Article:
CORVALLIS, Ore. – Supplements containing vitamins C and D and other micronutrients, sometimes in amounts exceeding the federally recommended levels, are a safe, effective and low-cost means of helping your immune system fight off COVID-19 and other acute respiratory tract diseases, an Oregon State University researcher says.
Findings were published today in the journal Nutrients.
Adrian Gombart of OSU’s Linus Pauling Institute and collaborators at the University of Southampton (United Kingdom), the University of Otago (New Zealand) and University Medical Center (The Netherlands) say public health officials should issue a clear set of nutritional recommendations to complement messages about the role of hand washing and vaccinations in preventing the spread of infections.
“Around the world, acute respiratory tract infections kill more than 2.5 million people every year,” said Gombart, professor of biochemistry and biophysics in the OSU College of Science and a principal investigator at the Linus Pauling Institute. “Meanwhile, there’s a wealth of data that shows the role that good nutrition plays in supporting the immune system. As a society we need to be doing a better job of getting that message across along with the other important, more common messages.”
Specific vitamins, minerals and fatty acids have key jobs to play in helping your immune system, he says. In particular vitamin C, vitamin D, zinc, and an omega-3 fatty acid found in fish, docosahexaenoic acid, also known as DHA, are critical for immune function.
“The roles that vitamins C and D play in immunity are particularly well known,” he said. “Vitamin C has roles in several aspects of immunity, including the growth and function of immune cells and antibody production. Vitamin D receptors on immune cells also affect their function. This means that vitamin D profoundly influences your response to infections.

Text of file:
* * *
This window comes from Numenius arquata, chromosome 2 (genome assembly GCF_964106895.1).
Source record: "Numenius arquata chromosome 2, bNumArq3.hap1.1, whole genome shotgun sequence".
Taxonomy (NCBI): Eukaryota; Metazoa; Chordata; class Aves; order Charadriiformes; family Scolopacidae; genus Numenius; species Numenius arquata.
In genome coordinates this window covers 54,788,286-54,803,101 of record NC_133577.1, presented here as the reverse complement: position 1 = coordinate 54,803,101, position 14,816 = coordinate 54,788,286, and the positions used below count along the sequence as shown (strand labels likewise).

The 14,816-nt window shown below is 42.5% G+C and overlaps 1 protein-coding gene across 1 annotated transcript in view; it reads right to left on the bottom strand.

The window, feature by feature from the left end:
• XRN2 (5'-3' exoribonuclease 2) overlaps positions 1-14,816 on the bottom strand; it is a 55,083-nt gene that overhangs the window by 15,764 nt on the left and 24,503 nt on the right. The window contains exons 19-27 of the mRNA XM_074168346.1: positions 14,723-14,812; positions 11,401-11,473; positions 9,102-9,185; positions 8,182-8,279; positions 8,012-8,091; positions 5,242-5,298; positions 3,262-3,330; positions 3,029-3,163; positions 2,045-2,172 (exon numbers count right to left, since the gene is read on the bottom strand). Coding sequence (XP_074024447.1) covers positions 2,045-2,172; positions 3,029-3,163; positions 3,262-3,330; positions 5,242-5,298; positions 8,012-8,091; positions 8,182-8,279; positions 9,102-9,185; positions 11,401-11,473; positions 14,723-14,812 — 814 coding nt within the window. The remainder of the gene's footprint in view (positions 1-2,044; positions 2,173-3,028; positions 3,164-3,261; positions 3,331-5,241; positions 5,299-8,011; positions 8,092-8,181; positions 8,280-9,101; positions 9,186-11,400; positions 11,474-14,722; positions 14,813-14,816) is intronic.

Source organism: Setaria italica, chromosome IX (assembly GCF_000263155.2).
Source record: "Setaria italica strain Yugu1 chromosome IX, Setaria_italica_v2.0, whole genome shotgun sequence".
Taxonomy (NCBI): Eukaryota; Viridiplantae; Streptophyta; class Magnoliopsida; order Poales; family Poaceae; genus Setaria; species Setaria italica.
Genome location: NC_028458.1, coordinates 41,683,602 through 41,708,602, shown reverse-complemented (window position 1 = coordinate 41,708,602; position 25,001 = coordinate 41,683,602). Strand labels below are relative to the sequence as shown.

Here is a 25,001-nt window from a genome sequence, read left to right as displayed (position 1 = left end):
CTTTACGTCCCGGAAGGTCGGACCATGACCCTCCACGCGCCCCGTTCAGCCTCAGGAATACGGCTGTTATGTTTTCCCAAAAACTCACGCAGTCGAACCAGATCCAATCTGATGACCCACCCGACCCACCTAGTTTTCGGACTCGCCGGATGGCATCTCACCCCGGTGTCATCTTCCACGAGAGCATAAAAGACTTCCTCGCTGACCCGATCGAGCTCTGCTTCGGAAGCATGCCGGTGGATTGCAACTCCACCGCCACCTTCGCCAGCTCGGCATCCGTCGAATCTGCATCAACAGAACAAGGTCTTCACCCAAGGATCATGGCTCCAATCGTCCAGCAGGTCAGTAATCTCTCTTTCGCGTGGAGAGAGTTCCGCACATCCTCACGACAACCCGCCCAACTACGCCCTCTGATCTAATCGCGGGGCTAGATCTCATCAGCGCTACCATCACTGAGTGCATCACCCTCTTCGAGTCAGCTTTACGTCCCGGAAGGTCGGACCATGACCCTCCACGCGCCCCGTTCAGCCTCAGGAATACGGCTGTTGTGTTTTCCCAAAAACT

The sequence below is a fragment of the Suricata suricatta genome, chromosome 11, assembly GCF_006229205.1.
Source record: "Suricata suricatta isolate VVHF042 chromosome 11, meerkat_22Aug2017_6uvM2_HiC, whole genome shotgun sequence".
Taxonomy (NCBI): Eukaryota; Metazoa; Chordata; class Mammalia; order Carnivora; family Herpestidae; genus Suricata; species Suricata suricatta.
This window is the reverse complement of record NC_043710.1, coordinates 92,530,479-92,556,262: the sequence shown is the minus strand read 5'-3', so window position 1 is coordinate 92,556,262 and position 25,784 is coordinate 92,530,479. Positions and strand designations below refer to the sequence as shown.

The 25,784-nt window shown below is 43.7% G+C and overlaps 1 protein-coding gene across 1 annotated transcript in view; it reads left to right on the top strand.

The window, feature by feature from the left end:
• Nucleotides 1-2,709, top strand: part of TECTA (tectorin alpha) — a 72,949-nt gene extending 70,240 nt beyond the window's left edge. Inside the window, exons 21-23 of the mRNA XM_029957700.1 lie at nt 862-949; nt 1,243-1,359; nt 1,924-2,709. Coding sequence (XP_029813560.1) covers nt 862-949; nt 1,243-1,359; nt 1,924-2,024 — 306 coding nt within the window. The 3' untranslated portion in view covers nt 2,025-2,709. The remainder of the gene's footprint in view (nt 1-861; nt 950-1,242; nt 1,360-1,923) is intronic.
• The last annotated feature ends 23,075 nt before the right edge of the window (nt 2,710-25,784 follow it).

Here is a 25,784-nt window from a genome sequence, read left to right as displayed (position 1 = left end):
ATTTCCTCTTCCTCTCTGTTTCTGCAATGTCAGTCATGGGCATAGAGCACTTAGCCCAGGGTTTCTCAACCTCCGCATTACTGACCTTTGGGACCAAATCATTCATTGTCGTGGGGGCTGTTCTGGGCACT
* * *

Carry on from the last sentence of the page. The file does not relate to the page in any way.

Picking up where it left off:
“The problem is that people simply aren’t eating enough of these nutrients. This could destroy your resistance to infections. Consequently, we will see an increase in disease and all of the extra burdens that go along with that increase.”
That’s why the researchers are urging not only a daily multivitamin, but doses of 200 milligrams or more of vitamin C (higher than the suggested federal guidelines of 90 milligrams for men and 75 for women) and 2,000 international units of vitamin D, rather than the 400 to 800 recommended depending on age.
The stakes are huge, Gombart notes. Every year, influenza alone hospitalizes millions and kills several hundred thousand worldwide.
“A number of standard public health practices have been developed to help limit the spread and impact of respiratory viruses: regular hand washing, avoiding those showing symptoms of infection, and covering coughs,” Gombart said. “And for certain viruses like influenza, there are annual vaccination campaigns.”
There is no doubt that vaccines, when available, can be effective, but they’re not foolproof, he says.
Gombart emphasizes that current public health practices – stressing social distancing, hygiene and vaccinations – are important and effective but in need of complementary strategies. A nutritional focus on the immune system could help minimize the impact of many kinds of infections.
“The present situation with COVID-19 and the number of people dying from other respiratory infections make it clear that we are not doing enough,” he said. “We strongly encourage public health officials to include nutritional strategies in their arsenal.”
About the Linus Pauling Institute: The Linus Pauling Institute at OSU is a world leader in the study of micronutrients and their role in promoting optimum health or preventing and treating disease. Major areas of research include heart disease, cancer, aging and neurodegenerative disease.